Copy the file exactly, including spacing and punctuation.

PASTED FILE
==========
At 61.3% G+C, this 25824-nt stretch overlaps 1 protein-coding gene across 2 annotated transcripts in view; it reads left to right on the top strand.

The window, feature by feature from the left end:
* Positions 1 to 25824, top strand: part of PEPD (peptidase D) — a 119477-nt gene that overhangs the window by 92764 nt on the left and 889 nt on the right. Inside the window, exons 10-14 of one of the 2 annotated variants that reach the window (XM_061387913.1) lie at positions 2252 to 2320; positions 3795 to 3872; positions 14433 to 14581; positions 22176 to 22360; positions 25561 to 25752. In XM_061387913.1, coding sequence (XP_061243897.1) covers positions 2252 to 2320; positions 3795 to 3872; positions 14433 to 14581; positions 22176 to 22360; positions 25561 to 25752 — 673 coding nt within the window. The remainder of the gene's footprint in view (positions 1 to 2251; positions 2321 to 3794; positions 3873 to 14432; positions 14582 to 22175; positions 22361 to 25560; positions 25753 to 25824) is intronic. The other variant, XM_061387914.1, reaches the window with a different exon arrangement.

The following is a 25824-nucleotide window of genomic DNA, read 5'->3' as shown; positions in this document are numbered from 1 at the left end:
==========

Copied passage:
At 61.3% G+C, this 25824-nt stretch overlaps 1 protein-coding gene across 2 annotated transcripts in view; it reads left to right on the top strand.

The window, feature by feature from the left end:
* Positions 1 to 25824, top strand: part of PEPD (peptidase D) — a 119477-nt gene that overhangs the window by 92764 nt on the left and 889 nt on the right. Inside the window, exons 10-14 of one of the 2 annotated variants that reach the window (XM_061387913.1) lie at positions 2252 to 2320; positions 3795 to 3872; positions 14433 to 14581; positions 22176 to 22360; positions 25561 to 25752. In XM_061387913.1, coding sequence (XP_061243897.1) covers positions 2252 to 2320; positions 3795 to 3872; positions 14433 to 14581; positions 22176 to 22360; positions 25561 to 25752 — 673 coding nt within the window. The remainder of the gene's footprint in view (positions 1 to 2251; positions 2321 to 3794; positions 3873 to 14432; positions 14582 to 22175; positions 22361 to 25560; positions 25753 to 25824) is intronic. The other variant, XM_061387914.1, reaches the window with a different exon arrangement.

The following is a 25824-nucleotide window of genomic DNA, read 5'->3' as shown; positions in this document are numbered from 1 at the left end: